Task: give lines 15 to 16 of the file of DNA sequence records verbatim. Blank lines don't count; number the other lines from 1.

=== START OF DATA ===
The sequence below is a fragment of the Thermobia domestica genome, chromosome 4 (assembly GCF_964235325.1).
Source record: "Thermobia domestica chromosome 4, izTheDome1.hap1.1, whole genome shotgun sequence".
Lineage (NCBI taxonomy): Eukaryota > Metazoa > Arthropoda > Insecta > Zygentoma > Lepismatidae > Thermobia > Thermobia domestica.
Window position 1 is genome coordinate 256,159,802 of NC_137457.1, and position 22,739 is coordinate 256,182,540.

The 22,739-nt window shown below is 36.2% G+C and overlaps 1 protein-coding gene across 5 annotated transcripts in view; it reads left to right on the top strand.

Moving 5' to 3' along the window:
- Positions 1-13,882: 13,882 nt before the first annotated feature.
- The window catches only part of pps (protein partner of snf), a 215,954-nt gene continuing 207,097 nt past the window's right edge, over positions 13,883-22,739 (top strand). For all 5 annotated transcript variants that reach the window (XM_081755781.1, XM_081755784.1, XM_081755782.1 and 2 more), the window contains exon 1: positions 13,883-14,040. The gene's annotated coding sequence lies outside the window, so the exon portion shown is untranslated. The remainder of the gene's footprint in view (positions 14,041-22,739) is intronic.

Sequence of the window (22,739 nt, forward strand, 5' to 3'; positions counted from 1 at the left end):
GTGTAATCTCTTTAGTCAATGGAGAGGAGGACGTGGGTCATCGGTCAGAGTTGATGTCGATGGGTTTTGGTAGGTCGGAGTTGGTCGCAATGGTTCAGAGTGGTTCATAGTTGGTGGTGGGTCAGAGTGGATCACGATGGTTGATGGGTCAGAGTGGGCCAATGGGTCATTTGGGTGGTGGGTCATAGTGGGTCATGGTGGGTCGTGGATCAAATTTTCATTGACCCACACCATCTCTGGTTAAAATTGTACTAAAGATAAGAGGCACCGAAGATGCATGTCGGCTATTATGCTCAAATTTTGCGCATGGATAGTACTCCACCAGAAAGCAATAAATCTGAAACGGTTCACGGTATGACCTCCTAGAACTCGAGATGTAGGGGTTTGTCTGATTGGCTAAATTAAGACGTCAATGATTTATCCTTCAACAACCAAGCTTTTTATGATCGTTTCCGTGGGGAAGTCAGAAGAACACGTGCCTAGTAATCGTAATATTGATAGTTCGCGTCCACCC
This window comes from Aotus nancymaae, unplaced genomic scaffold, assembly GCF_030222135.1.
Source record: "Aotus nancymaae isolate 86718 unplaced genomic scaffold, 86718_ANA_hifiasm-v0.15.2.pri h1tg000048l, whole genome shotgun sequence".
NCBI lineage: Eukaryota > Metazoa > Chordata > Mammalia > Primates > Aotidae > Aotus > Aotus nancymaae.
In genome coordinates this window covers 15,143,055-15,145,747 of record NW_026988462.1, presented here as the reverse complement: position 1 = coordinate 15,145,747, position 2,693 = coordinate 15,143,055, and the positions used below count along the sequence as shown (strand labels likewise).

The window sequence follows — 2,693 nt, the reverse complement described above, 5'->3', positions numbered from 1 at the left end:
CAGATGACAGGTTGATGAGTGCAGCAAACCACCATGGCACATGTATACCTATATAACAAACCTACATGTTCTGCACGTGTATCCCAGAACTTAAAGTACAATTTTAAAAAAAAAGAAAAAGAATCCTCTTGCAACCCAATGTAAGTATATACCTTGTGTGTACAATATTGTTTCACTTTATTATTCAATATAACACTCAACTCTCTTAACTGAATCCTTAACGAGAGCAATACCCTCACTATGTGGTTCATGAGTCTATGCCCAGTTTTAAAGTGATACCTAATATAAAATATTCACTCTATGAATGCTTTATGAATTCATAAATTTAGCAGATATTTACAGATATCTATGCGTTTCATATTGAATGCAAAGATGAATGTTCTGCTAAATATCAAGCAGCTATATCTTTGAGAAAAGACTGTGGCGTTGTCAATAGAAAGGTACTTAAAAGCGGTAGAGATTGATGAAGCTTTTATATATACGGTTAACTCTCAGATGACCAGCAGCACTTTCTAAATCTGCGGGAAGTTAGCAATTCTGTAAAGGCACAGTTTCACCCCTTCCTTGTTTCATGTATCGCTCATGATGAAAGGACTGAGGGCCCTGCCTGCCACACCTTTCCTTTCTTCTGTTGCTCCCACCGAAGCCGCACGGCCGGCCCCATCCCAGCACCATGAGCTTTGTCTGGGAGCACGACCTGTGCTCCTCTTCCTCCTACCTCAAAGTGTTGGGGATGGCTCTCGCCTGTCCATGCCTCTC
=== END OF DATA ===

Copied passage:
The window sequence follows — 2,693 nt, the reverse complement described above, 5'->3', positions numbered from 1 at the left end:
CAGATGACAGGTTGATGAGTGCAGCAAACCACCATGGCACATGTATACCTATATAACAAACCTACATGTTCTGCACGTGTATCCCAGAACTTAAAGTACAATTTTAAAAAAAAAGAAAAAGAATCCTCTTGCAACCCAATGTAAGTATATACCTTGTGTGTACAATATTGTTTCACTTTATTATTCAATATAACACTCAACTCTCTTAACTGAATCCTTAACGAGAGCAATACCCTCACTATGTGGTTCATGAGTCTATGCCCAGTTTTAAAGTGATACCTAATATAAAATATTCACTCTATGAATGCTTTATGAATTCATAAATTTAGCAGATATTTACAGATATCTATGCGTTTCATATTGAATGCAAAGATGAATGTTCTGCTAAATATCAAGCAGCTATATCTTTGAGAAAAGACTGTGGCGTTGTCAATAGAAAGGTACTTAAAAGCGGTAGAGATTGATGAAGCTTTTATATATACGGTTAACTCTCAGATGACCAGCAGCACTTTCTAAATCTGCGGGAAGTTAGCAATTCTGTAAAGGCACAGTTTCACCCCTTCCTTGTTTCATGTATCGCTCATGATGAAAGGACTGAGGGCCCTGCCTGCCACACCTTTCCTTTCTTCTGTTGCTCCCACCGAAGCCGCACGGCCGGCCCCATCCCAGCACCATGAGCTTTGTCTGGGAGCACGACCTGTGCTCCTCTTCCTCCTACCTCAAAGTGTTGGGGATGGCTCTCGCCTGTCCATGCCTCTC